Simon Vincent, design and engineering manager at composite integration adds: “Processing aerospace grade epoxy resin systems at elevated temperatures brings with it a number of challenges. Although equipment exists on the market for processing smaller quantities of these resin systems, as the scale of Aerospace parts being manufactured using Liquid Resin Infusion has increased, there was an evident need to develop machinery capable of processing up to 400kg of high temperature epoxy resin. This is the first machine of its kind that can process this type of resin in batches larger than 50kg.

“Composite Integration has utilised experience gained through on-going work with the marine and renewable energy markets relating to serial production of ‘large scale’ composite structures as well as research and development carried out on smaller aerospace components to develop a piece of equipment that can accurately monitor and control a wide variety of process variables.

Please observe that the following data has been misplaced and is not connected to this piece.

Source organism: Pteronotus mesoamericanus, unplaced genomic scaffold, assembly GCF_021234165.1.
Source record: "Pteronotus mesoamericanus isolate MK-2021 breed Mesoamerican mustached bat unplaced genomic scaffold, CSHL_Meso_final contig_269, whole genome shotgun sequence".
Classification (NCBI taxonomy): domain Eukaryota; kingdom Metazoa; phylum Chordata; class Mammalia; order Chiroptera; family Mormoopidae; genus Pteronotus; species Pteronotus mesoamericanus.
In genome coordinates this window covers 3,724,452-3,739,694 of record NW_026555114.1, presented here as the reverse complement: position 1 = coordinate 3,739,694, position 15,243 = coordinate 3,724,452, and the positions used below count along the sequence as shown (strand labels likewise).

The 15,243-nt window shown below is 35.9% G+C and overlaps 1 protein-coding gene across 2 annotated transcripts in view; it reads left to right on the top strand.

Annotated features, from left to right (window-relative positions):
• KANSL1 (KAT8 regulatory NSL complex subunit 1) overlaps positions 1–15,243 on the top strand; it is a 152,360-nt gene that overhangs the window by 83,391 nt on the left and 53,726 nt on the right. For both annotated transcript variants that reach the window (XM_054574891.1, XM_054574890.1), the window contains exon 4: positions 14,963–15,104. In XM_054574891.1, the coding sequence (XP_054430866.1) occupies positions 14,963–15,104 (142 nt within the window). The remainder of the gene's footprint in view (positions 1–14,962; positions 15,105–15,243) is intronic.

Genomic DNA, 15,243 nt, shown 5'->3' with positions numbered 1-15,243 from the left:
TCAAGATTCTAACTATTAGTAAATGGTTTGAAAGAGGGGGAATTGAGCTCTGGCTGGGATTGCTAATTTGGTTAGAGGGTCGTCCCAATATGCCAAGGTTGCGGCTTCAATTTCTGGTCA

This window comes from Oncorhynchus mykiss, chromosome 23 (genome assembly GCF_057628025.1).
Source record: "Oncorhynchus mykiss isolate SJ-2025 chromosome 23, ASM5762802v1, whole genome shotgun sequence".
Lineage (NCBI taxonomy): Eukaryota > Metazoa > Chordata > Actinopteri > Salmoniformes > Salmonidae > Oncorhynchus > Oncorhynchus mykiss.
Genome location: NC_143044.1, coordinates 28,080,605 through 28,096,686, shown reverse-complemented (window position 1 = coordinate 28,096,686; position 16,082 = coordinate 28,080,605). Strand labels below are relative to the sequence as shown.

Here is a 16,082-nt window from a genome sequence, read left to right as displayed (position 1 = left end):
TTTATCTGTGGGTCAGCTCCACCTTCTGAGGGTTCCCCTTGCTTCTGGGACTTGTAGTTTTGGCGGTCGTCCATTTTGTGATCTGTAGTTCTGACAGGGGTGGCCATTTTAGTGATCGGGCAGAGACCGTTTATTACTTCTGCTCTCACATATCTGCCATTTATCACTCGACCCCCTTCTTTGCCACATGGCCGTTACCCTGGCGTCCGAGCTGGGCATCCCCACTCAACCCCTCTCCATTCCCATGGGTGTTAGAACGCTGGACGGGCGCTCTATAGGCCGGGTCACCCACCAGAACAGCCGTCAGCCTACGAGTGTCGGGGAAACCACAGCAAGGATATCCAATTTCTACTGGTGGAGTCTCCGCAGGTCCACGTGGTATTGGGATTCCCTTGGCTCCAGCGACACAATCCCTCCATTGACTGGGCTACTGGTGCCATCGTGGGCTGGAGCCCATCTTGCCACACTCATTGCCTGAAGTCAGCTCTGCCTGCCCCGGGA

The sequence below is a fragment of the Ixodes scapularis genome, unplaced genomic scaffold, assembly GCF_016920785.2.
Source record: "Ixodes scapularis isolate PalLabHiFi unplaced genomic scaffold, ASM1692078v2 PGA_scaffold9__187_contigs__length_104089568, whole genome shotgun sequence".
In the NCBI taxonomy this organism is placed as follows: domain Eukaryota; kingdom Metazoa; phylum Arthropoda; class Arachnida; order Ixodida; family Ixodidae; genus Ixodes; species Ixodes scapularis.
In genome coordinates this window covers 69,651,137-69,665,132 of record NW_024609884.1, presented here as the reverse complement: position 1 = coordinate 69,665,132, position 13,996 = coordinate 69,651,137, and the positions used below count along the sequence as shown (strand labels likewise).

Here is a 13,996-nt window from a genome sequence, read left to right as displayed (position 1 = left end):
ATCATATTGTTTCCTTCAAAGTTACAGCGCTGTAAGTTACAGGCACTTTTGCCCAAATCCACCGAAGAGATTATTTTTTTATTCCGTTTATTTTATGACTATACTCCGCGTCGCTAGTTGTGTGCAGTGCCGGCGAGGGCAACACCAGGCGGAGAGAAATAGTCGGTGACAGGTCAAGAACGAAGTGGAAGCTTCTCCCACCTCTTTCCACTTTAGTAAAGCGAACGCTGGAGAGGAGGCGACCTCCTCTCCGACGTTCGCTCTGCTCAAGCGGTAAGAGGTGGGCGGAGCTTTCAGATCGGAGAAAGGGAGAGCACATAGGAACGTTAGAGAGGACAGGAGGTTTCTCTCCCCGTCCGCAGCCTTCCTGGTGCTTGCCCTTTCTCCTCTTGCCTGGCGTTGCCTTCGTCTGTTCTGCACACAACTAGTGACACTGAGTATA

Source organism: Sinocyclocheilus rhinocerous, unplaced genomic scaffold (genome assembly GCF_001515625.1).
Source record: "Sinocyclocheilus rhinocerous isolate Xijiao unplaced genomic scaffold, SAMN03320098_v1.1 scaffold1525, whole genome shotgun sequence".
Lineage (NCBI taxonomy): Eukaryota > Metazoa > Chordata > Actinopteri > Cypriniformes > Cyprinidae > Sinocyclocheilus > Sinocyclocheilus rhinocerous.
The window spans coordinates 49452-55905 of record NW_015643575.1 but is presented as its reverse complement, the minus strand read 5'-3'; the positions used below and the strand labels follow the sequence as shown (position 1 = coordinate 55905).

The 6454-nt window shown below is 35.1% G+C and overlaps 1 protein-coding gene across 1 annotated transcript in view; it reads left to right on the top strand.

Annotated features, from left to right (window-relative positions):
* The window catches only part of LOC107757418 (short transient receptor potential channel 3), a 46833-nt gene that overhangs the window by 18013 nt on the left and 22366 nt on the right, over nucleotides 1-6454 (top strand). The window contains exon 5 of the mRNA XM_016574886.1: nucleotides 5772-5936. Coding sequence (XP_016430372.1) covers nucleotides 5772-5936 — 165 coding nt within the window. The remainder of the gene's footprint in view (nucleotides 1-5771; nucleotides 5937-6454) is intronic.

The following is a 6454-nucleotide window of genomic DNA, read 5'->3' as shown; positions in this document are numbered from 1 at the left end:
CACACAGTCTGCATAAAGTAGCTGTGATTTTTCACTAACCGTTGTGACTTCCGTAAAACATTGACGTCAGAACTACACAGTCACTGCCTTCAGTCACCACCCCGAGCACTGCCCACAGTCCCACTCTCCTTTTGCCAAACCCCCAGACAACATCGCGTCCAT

“The LSRI machine has allowed us to further develop new state-of-the-art technologies which, when combined with years of practical processing experience, puts us firmly at the forefront of Out of Autoclave process development.”

NCC and CFMS join forces

The Centre for Modelling & Simulation (CFMS) has signed a Memorandum of Understanding with the National Composites Centre (NCC) to build a joint digital capability and develop new technologies for the design and rapid manufacture of high-quality composite products.